Meaningful Information and the Right to Explanation
The authors believe the discourse about the right to explanation has, thus far, gone in an unproductive direction. The authors posit that there is a fierce disagreement over whether these provisions create a data subject’s ‘right to explanation’. This article attempts to reorient that debate by showing that the plain text of the GDPR supports such a right. The authors believe that the right to explanation should be interpreted functionally, flexibly, and at a minimum, enable a data subject to exercise his or her rights under the GDPR and human rights law. To make their point, they offer a critique of the two most prominent papers in the debate.
There is no single, neat statutory provision labelled the ‘right to explanation’ in Europe’s new General Data Protection Regulation (GDPR). But nor is such a right illusory.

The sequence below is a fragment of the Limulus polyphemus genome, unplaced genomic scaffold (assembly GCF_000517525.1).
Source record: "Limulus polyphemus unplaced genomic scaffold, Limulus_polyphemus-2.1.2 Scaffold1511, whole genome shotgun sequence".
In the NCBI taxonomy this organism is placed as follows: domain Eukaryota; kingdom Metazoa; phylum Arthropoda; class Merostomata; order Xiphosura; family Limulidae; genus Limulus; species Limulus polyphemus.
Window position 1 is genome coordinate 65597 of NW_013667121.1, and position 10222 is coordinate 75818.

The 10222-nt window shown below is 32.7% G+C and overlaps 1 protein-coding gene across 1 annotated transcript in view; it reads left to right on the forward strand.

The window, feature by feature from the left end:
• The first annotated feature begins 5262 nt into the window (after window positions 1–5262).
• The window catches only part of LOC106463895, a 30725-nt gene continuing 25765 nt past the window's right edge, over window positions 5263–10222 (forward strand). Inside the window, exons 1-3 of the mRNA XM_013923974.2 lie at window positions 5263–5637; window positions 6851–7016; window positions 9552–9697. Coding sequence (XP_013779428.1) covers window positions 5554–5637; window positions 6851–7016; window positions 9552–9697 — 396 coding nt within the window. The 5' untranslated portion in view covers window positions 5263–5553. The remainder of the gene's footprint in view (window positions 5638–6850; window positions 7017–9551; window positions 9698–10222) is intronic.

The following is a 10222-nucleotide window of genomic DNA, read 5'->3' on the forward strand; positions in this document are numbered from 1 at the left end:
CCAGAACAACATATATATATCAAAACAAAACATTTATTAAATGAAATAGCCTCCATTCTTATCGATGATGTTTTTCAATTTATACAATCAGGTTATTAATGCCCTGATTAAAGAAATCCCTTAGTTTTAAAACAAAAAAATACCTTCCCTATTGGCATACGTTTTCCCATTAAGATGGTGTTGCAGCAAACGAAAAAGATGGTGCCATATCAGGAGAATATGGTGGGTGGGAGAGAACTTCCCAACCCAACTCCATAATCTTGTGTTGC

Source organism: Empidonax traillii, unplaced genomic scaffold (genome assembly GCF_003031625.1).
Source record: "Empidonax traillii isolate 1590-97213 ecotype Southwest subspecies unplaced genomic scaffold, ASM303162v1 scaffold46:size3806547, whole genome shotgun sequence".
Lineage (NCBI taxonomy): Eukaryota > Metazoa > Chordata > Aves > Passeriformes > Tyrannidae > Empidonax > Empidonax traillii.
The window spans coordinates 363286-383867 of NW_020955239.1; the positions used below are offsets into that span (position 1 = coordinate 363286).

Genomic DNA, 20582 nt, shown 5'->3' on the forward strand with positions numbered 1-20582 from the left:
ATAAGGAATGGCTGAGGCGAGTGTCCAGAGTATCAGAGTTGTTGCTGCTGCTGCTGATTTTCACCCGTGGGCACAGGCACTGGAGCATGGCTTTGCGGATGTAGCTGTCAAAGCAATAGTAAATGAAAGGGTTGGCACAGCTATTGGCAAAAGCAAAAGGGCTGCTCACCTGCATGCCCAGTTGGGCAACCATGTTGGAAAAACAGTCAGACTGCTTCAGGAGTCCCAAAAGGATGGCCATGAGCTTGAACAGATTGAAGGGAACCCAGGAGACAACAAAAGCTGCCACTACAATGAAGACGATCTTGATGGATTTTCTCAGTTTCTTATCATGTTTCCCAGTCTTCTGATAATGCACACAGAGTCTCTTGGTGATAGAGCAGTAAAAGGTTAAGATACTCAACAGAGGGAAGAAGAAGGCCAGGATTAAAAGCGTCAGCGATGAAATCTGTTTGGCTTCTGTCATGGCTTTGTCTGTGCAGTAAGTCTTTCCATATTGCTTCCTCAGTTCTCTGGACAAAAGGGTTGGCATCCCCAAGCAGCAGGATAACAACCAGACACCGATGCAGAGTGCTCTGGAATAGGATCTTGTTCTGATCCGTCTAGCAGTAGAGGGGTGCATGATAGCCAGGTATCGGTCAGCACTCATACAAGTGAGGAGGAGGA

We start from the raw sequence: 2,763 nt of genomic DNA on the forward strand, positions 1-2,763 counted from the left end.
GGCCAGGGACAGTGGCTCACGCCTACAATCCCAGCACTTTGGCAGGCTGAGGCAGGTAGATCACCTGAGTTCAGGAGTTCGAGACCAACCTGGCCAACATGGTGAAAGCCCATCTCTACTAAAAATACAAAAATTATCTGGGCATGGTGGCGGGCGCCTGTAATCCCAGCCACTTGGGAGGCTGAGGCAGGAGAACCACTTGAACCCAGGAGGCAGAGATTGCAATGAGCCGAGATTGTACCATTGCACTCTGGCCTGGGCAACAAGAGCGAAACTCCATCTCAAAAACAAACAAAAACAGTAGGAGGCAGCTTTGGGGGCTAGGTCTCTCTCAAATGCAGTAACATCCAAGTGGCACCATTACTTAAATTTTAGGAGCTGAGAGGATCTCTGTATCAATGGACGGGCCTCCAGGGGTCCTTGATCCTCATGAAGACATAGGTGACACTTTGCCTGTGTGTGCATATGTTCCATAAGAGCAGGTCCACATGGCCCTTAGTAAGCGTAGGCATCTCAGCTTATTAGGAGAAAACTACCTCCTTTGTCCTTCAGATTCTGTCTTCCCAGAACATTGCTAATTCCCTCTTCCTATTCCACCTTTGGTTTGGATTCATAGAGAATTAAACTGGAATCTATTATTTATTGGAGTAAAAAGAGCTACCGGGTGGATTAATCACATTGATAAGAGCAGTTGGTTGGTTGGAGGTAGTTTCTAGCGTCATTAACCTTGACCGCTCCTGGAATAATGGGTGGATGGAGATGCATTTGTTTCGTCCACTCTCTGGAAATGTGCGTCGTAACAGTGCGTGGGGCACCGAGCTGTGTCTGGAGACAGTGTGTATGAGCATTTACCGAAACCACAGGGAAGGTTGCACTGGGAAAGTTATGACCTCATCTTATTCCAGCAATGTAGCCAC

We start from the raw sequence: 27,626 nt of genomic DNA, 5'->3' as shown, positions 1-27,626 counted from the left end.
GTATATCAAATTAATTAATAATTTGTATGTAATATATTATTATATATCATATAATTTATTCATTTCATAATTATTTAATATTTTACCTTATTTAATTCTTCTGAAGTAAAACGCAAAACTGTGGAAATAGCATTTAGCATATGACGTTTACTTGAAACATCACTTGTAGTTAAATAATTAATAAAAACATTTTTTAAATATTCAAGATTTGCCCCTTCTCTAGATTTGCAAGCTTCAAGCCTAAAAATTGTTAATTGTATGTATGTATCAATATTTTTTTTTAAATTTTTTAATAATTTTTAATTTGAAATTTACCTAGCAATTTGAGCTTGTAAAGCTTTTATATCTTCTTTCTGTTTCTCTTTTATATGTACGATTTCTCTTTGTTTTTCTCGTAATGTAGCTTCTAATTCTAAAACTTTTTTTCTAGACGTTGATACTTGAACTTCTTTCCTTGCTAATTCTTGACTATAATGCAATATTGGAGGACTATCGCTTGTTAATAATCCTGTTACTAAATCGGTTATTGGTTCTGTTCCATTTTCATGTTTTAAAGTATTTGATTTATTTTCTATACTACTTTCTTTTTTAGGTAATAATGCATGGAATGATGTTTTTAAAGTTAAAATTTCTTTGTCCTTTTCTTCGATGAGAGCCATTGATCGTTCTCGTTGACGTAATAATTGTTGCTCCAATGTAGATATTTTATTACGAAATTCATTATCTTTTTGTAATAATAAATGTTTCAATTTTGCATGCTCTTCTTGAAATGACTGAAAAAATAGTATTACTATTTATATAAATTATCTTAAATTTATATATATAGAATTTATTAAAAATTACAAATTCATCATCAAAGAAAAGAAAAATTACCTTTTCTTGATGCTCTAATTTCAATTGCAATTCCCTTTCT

Responding to two prominent papers that, in turn, conjure and critique the right to explanation in the context of automated decision-making, we advocate a return to the text of the GDPR.
Articles 13–15 provide rights to ‘meaningful information about the logic involved’ in automated decisions. This is a right to explanation, whether one uses the phrase or not.
The right to explanation should be interpreted functionally, flexibly, and should, at a minimum, enable a data subject to exercise his or her rights under the GDPR and human rights law.
"Meaningful Information and the Right to Explanation" by A. D, Selbst, J. Powles International Data Privacy Law, Volume 7, Issue 4, 1 November 2017, Pages 233–242